Morocco's permanent representative to the UN, ambassador Omar Hilale, reiterated, Tuesday in New York, the call of the Kingdom for the respect of the principles of the UN Charter, mainly its Article 12 (1), by the General Assembly, which should distance itself from the Moroccan Sahara issue, as it is currently being examined by the Security Council.
Article 12 (1) makes it clear that "while the Security Council is exercising in respect of any dispute or situation the functions assigned to it in the present Charter, the General Assembly shall not make any recommendation with regard to that dispute or situation unless the Security Council so requests," Hilale said before the 4th Committee of the UN.
This article not only enshrines the "pre-eminence of the Council on the General Assembly", but imposes on it the obligation not to make any recommendation concerning the cases examined by the Council, said the ambassador. This prohibition forced the General Assembly to relinquish a dozen of questions during the 1950s and 1960s, which enabled the Council to calmly exercise its responsibility and to the General Assembly to refrain from interfering in its mandate, he recalled.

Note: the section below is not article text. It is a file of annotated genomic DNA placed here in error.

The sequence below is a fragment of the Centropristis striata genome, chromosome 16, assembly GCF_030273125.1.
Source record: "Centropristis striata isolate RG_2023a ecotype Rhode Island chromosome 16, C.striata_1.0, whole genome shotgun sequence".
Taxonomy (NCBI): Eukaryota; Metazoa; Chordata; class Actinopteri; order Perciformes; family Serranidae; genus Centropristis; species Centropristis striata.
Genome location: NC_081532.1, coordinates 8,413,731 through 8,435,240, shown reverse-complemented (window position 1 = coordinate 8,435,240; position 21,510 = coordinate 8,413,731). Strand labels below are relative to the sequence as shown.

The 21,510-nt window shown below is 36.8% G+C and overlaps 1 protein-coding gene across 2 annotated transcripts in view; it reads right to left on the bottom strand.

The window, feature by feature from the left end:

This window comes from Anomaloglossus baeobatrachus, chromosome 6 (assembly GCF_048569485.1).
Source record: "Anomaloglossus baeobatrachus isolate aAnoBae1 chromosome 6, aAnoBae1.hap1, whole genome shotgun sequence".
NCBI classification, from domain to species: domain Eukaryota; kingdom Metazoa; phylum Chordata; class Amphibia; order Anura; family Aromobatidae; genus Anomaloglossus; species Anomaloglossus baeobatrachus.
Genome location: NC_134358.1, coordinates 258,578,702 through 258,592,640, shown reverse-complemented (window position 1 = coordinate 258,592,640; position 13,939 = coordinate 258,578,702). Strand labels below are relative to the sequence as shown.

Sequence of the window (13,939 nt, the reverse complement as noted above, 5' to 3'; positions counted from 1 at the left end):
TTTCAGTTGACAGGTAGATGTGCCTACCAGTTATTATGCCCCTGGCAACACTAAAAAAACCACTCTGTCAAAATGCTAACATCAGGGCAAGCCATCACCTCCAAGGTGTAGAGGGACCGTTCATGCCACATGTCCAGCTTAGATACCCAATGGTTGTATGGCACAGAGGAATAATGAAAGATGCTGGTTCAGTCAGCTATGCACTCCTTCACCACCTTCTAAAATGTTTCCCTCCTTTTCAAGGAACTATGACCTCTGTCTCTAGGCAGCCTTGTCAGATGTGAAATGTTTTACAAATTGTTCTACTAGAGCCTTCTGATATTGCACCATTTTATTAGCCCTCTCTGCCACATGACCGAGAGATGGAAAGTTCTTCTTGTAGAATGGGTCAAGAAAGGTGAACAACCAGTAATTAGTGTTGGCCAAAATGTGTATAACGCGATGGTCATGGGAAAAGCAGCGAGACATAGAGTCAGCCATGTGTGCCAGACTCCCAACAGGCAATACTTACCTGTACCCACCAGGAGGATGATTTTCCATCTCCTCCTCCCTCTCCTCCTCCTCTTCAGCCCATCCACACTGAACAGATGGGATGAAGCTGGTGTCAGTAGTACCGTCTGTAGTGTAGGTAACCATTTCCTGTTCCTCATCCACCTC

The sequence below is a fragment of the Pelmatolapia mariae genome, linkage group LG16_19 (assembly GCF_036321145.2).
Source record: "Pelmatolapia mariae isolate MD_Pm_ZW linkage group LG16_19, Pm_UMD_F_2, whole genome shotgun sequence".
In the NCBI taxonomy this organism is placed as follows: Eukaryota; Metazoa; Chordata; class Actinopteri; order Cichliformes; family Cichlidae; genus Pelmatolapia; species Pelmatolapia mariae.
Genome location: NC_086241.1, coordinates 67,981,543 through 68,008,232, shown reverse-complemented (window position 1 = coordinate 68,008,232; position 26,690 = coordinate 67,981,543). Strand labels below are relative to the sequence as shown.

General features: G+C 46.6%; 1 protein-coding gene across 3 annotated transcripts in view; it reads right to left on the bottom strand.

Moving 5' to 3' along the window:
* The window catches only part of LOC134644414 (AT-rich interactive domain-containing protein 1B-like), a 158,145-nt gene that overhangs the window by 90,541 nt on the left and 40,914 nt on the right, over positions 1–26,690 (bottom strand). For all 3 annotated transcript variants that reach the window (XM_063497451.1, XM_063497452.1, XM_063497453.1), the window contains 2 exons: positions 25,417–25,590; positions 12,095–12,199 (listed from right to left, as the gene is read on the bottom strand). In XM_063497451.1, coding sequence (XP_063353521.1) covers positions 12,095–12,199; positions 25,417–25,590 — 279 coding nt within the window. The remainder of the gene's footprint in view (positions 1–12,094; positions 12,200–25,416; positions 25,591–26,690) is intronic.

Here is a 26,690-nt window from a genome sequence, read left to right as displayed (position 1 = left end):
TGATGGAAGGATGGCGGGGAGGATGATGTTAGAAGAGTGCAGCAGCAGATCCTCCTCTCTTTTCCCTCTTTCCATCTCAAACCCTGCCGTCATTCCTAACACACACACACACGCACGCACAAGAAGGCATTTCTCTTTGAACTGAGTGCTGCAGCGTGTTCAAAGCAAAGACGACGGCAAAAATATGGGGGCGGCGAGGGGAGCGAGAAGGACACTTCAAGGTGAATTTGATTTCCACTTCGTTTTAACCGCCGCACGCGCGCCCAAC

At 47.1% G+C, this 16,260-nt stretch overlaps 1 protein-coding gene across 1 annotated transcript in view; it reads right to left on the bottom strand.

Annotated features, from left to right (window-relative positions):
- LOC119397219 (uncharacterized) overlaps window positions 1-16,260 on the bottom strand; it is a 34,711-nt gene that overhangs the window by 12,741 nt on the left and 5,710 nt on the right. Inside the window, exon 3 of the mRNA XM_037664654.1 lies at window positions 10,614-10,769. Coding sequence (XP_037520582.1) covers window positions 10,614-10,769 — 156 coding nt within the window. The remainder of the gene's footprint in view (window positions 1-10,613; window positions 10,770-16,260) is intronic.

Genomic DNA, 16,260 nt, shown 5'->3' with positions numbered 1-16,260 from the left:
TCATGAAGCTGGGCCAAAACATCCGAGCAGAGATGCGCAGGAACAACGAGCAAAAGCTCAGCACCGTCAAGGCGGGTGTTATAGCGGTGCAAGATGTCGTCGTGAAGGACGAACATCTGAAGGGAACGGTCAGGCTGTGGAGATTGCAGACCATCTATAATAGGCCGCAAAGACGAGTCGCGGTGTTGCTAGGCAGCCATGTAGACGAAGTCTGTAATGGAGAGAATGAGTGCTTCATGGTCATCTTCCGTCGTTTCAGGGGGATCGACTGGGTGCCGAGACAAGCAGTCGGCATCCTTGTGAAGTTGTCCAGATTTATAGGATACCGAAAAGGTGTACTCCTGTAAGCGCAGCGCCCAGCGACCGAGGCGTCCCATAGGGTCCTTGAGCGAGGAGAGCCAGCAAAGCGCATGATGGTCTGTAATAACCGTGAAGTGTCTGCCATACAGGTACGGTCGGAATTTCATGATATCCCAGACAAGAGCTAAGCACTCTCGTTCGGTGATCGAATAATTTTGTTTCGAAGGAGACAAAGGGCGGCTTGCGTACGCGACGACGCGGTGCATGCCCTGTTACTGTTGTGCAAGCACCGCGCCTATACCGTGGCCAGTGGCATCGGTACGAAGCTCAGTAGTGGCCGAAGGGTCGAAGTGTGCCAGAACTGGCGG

"The issue of the Moroccan Sahara is the only one to be included in the C24 and the Security Council," Hilale said, adding that it is the only issue to be the subject of a political process under the auspices of the secretary general and his personal envoy, under Chapter VI on the peaceful settlement of disputes.
"Morocco strongly reiterates its urgent appeal to the General Assembly to stop acting ultra vires and relinquish the Sahara issue in order to allow the Security Council to conduct, without interference, the negotiating process aimed at reaching a negotiated and mutually acceptable political solution," Hilale noted.
Morocco, he stressed, "strongly reiterates that the option of the referendum is definitely buried in the case of the Sahara."
The UN secretary general, Kofi Annan, concluded in his report to the Security Council "the inapplicability of the 1991 settlement plan and therefore of the referendum", recalled the ambassador.
Similarly, the Security Council has rejected the referendum, for over 17 years, once and for all, in favor of a negotiated and mutually acceptable political solution, he noted.
Hilale added that although Morocco considers that the decolonization of the Sahara was completed by its recovery in 1975 and that the principle of self-determination does not apply to this situation, "it remains resolutely committed to finalize this dispute regional, through the political process under the UN auspices.”
The Security Council has determined the parameters of the political solution in its 12 successive resolutions, adopted since 2007, noted the ambassador.